Sick Again: When the Editor in Chief of Psychology Today Reveals His Support for So-Called Conversion Therapies to Turn Gays Straight, What Does That Say about the State of American Psychology? (News Commentary)
Signorile, Michelangelo, The Advocate (The national gay & lesbian newsmagazine)
Noted lesbian psychotherapist and author Betty Berzon, Ph.D., was momentarily jarred when she opened a copy of the November-December issue of Psychology Today. There among the ads for menopause treatments and books on how to overcome depression was an ad for a book rifled A Parent's Guide to Preventing Homosexuality, cowritten by longtime "conversion therapy" promoter Joseph Nicolosi, Ph.D., who views homosexuality as a "condition" that can be treated.
The American Psychiatric Association not only stopped listing homosexuality as a disorder in 1973 but stated in 1990 that supposed therapies to control or change sexual orientation "do more harm than good." But Nicolosi, a psychologist rather than a psychiatrist, is president of the National Association for Research and Therapy of Homosexuality, a group that gay activists have long charged is an arm of the antigay religions right, using dubious science to disguise its moralism. Indeed, some of NARTH's past leaders have been involved in political attempts to criminalize homosexuality.
"They have tried for years to legitimize themselves within the American Psychological Association," says Doug Haldeman, Ph.D., who is part of the American Psychological Association's Division 44, a professional society dedicated to the psychological study of lesbian, gay, and bisexual issues. "But they are more than ever regarded as being on the fringes."
Berzon decided to call Robert Epstein, Ph.D., the highly visible editor in chief of Psychology Today, to inquire about the magazine's standards regarding advertising (although that is typically the domain of the publisher rather than the editor in chief), which led to a conversation about his views on conversion therapy. What followed over the next few days was a flurry of E-mails, many posted on gay and lesbian Internet bulletin boards, in which Berzon presented her account of their telephone conversation, Epstein responded with a conflicting version, and other notables chimed in.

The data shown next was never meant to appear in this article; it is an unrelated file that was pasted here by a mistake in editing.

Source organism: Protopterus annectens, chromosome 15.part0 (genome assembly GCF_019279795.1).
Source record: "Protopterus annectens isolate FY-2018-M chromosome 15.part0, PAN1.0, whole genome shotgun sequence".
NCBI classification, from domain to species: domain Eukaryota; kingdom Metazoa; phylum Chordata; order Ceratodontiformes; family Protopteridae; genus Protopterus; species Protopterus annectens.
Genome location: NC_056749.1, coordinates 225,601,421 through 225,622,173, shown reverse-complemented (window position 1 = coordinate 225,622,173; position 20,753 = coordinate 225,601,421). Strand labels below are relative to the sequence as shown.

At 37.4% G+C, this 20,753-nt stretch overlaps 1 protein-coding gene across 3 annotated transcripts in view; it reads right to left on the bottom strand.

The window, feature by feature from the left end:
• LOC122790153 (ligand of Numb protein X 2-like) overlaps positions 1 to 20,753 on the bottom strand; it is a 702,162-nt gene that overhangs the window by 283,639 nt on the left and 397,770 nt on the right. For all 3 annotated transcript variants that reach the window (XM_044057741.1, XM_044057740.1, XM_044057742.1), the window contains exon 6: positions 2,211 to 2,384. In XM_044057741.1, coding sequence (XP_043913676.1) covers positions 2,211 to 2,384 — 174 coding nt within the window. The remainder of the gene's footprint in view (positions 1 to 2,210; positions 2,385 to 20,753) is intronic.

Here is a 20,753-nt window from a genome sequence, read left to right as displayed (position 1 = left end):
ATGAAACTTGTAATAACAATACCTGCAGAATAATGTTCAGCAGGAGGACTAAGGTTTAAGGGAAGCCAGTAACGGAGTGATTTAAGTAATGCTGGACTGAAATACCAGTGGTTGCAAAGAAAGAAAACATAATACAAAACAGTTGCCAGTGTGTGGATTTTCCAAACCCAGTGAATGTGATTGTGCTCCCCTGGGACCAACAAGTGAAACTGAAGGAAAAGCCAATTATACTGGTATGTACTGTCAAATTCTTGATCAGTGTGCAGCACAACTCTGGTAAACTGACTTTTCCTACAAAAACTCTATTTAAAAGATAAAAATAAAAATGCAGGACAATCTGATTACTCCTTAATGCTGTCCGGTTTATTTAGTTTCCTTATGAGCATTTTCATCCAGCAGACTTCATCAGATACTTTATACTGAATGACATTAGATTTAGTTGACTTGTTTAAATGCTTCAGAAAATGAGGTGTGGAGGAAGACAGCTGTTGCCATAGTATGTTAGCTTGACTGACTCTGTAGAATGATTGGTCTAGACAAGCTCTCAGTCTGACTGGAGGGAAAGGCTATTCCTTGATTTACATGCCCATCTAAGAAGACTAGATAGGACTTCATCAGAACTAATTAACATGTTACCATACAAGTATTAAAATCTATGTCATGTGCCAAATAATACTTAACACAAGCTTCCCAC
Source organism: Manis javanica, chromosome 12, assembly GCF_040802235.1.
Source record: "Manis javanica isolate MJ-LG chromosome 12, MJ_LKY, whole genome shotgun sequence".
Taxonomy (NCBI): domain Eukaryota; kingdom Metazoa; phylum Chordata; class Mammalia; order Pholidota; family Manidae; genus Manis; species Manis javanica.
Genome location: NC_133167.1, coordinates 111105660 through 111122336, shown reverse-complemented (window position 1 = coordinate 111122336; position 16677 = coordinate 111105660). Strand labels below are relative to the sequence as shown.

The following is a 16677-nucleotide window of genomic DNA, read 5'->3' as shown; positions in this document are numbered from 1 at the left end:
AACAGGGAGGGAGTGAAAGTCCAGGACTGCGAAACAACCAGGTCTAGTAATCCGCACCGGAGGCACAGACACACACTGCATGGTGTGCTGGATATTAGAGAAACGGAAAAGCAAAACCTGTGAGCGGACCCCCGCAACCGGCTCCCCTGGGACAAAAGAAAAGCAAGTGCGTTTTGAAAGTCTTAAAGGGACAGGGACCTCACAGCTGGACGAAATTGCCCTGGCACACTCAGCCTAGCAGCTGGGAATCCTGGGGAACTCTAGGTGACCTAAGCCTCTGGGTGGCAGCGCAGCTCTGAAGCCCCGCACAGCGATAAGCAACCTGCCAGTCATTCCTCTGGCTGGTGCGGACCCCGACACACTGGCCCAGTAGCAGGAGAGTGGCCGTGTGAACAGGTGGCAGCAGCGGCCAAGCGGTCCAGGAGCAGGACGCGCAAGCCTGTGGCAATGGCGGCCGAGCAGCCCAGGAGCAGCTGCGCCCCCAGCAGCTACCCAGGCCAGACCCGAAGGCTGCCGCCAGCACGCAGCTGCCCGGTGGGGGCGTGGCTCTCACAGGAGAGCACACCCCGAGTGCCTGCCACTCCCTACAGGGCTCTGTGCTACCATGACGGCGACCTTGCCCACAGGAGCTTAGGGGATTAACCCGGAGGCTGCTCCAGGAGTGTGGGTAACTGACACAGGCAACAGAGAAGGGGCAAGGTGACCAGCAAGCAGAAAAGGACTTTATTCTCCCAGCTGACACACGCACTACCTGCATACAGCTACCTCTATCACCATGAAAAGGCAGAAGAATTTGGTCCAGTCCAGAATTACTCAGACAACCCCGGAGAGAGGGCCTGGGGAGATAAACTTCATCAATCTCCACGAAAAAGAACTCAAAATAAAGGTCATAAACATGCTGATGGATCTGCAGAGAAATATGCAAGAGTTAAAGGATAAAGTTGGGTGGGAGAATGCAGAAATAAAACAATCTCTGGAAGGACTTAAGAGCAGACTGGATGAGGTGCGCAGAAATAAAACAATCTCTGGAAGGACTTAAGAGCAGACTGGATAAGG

What Epstein and Berzon do agree on about their heated conversation, however, is this: Epstein defended conversion therapy as a legitimate means to help people who are unhappy being homosexual. And to many mental health professionals, such as Berzon and Haldeman, that defense is highly troubling, particularly coming from the editor of such a well-known mainstream publication.
The current stature of Psychology Today rests largely on its impressive past. During the 1970s, when therapy gurus like Dr. Joyce Brothers became household names, Psychology Today was at the vanguard of America's emerging pop psychology culture, peaking with a monthly circulation of 1.2 million. Like any publication riding a trend, however, the magazine faced a downturn. After a rough patch in the '80s, when it almost went bankrupt, the publication today is a comparatively slim bimonthly (circulation: 325,000) that mostly coasts on its former reputation.
Epstein, a research psychologist and author of 11 books, has brought some renewed attention to Psychology Today since becoming its editor three years ago. He's a seemingly shrewd promoter who has used the magazine to advance his own career as well. Thumbing through the issue with the Nicolosi book ad, one quickly realizes this is Epstein's magazine: There's his editor's letter discussing his latest experiences; his interview with cover girl Laura Bush, the "therapist in chief"; his Q&A with renowned author M. Scott Peck; his Ask Dr. E. column, in which readers send in their questions; and the large portion of the letters page devoted to one of Epstein's previous editorials that, he explains, "continues to generate considerable interests"
That was from June, when the 49-year-old unattached father of four launched an "experiment," asking women who had an interest in falling in love with him (and in coauthoring a book about the experience) to write in; he claims that two people can "learn to love each other. …